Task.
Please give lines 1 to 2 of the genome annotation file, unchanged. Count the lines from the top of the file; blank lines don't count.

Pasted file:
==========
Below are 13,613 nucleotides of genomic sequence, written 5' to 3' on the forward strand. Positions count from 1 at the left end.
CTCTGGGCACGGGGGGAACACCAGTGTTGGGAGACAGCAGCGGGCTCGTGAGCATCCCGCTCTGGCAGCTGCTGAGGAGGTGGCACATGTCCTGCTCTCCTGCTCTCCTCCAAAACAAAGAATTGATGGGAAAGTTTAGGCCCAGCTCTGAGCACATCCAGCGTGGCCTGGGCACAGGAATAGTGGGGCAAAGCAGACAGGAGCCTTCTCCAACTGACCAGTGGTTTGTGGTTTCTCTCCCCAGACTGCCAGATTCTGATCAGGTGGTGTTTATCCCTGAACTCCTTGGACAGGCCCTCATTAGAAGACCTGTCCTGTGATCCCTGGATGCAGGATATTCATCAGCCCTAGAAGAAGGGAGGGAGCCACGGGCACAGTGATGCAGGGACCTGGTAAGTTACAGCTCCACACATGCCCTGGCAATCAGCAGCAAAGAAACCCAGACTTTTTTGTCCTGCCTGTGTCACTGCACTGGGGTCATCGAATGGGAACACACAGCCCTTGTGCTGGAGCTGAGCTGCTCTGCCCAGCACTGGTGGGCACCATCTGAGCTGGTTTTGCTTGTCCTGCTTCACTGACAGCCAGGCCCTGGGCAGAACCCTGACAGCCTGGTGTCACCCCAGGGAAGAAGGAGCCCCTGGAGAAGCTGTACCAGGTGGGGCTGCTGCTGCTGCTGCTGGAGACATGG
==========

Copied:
Below are 13,613 nucleotides of genomic sequence, written 5' to 3' on the forward strand. Positions count from 1 at the left end.
CTCTGGGCACGGGGGGAACACCAGTGTTGGGAGACAGCAGCGGGCTCGTGAGCATCCCGCTCTGGCAGCTGCTGAGGAGGTGGCACATGTCCTGCTCTCCTGCTCTCCTCCAAAACAAAGAATTGATGGGAAAGTTTAGGCCCAGCTCTGAGCACATCCAGCGTGGCCTGGGCACAGGAATAGTGGGGCAAAGCAGACAGGAGCCTTCTCCAACTGACCAGTGGTTTGTGGTTTCTCTCCCCAGACTGCCAGATTCTGATCAGGTGGTGTTTATCCCTGAACTCCTTGGACAGGCCCTCATTAGAAGACCTGTCCTGTGATCCCTGGATGCAGGATATTCATCAGCCCTAGAAGAAGGGAGGGAGCCACGGGCACAGTGATGCAGGGACCTGGTAAGTTACAGCTCCACACATGCCCTGGCAATCAGCAGCAAAGAAACCCAGACTTTTTTGTCCTGCCTGTGTCACTGCACTGGGGTCATCGAATGGGAACACACAGCCCTTGTGCTGGAGCTGAGCTGCTCTGCCCAGCACTGGTGGGCACCATCTGAGCTGGTTTTGCTTGTCCTGCTTCACTGACAGCCAGGCCCTGGGCAGAACCCTGACAGCCTGGTGTCACCCCAGGGAAGAAGGAGCCCCTGGAGAAGCTGTACCAGGTGGGGCTGCTGCTGCTGCTGCTGGAGACATGG